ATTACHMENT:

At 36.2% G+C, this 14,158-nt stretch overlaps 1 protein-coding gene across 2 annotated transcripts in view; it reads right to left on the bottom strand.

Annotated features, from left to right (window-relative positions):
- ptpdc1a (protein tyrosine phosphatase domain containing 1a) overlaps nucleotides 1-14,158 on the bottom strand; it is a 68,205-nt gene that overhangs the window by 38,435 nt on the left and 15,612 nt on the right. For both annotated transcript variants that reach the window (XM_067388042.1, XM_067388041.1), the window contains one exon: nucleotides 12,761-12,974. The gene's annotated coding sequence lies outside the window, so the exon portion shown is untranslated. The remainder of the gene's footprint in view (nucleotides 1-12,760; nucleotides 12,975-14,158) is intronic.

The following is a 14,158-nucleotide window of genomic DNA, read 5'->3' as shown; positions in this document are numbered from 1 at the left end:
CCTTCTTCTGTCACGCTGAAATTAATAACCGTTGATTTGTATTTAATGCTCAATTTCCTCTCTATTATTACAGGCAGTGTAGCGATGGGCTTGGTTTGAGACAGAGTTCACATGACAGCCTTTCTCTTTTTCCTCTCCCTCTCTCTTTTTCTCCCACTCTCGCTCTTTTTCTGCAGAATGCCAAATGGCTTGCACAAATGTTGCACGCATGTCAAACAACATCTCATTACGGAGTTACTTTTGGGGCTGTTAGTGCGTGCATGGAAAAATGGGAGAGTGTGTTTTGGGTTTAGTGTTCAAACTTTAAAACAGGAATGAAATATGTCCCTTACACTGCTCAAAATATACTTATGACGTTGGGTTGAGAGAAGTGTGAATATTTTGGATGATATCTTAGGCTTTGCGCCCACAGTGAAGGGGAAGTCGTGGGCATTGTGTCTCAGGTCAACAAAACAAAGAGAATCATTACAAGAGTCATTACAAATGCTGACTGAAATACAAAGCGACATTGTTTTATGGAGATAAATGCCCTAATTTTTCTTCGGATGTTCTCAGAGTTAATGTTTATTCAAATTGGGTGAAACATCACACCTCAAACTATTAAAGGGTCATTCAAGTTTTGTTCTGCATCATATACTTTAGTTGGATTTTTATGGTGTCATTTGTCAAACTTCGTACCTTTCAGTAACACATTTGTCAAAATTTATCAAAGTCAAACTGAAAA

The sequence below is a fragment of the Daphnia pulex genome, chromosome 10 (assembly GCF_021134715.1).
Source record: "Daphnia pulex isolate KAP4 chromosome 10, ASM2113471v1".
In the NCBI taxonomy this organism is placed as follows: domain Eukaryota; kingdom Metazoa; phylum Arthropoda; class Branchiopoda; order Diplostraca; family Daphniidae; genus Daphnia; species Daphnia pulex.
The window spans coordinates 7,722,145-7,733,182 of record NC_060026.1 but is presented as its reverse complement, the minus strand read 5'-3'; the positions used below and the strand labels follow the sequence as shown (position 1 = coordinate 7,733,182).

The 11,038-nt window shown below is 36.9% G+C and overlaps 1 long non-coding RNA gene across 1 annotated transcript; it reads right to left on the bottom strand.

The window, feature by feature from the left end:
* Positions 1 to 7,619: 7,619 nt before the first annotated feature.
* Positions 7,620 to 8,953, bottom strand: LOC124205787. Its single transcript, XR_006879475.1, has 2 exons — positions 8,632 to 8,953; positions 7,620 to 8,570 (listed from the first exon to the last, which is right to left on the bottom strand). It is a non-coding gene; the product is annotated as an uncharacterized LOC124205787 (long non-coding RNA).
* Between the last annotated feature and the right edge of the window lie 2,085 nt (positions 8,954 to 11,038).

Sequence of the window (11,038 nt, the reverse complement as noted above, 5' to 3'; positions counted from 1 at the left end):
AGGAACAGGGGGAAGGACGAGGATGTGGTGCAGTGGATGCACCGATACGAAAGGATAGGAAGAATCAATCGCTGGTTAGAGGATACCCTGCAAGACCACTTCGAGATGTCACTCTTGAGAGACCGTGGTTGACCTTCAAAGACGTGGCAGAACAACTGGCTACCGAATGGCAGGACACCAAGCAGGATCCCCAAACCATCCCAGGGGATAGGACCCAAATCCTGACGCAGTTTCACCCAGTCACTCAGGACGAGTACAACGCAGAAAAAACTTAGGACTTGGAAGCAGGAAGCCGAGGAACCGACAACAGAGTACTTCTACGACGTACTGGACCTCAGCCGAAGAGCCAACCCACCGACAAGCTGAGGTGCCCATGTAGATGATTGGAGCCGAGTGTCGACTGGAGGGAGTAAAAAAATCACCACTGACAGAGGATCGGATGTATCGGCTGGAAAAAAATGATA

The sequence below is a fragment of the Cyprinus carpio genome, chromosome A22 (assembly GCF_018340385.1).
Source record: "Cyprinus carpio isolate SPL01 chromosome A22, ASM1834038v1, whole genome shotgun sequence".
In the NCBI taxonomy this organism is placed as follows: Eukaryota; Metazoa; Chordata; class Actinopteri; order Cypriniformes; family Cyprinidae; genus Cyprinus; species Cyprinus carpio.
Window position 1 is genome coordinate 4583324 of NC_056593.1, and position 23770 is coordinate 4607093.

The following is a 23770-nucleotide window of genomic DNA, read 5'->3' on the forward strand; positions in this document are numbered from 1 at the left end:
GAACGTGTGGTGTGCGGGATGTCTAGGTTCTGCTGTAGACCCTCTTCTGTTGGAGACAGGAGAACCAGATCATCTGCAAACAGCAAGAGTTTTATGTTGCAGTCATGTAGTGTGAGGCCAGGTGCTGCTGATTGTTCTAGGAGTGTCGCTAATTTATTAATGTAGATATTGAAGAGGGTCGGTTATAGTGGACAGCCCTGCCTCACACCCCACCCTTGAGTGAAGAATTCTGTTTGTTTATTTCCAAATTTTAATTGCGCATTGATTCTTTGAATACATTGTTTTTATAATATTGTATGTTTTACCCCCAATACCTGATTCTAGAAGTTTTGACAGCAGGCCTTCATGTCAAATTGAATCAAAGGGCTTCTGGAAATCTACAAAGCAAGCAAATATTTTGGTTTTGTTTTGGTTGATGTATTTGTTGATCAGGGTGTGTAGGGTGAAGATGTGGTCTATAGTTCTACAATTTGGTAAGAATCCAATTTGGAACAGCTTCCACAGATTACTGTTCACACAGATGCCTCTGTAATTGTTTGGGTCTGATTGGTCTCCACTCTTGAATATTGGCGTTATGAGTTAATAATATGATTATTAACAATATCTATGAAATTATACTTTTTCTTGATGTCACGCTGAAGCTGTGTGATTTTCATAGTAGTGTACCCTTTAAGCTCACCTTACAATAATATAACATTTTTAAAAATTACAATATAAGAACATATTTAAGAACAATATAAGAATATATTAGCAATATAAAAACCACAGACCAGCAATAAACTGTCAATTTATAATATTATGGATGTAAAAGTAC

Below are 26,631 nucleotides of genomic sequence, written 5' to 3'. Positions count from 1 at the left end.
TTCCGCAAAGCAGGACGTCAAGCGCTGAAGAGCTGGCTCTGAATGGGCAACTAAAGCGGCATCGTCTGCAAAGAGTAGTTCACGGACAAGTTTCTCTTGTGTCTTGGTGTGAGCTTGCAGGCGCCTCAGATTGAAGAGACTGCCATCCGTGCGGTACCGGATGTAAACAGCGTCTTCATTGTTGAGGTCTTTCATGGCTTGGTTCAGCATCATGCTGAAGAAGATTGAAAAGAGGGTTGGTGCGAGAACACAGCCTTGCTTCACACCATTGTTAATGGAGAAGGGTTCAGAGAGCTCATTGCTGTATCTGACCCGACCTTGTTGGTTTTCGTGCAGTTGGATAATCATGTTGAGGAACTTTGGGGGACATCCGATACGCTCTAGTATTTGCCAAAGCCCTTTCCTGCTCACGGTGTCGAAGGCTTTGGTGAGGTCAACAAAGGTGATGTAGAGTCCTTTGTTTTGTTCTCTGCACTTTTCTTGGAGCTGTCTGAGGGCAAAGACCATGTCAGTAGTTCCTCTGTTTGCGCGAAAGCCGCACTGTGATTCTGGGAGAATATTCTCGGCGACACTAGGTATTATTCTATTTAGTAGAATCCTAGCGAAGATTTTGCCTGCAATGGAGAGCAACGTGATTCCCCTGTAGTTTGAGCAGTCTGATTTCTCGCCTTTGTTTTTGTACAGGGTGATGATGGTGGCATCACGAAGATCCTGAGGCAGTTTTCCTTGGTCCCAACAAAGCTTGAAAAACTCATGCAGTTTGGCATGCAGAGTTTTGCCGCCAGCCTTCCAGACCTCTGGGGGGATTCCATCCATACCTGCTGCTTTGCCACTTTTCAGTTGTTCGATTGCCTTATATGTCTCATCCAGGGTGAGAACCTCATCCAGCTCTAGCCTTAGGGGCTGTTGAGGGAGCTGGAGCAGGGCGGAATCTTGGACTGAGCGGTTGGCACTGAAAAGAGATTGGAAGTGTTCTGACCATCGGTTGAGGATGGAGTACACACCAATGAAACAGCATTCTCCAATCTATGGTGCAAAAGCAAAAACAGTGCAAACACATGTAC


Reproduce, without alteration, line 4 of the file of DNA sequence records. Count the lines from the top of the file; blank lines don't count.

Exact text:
The following is a 14,158-nucleotide window of genomic DNA, read 5'->3' as shown; positions in this document are numbered from 1 at the left end: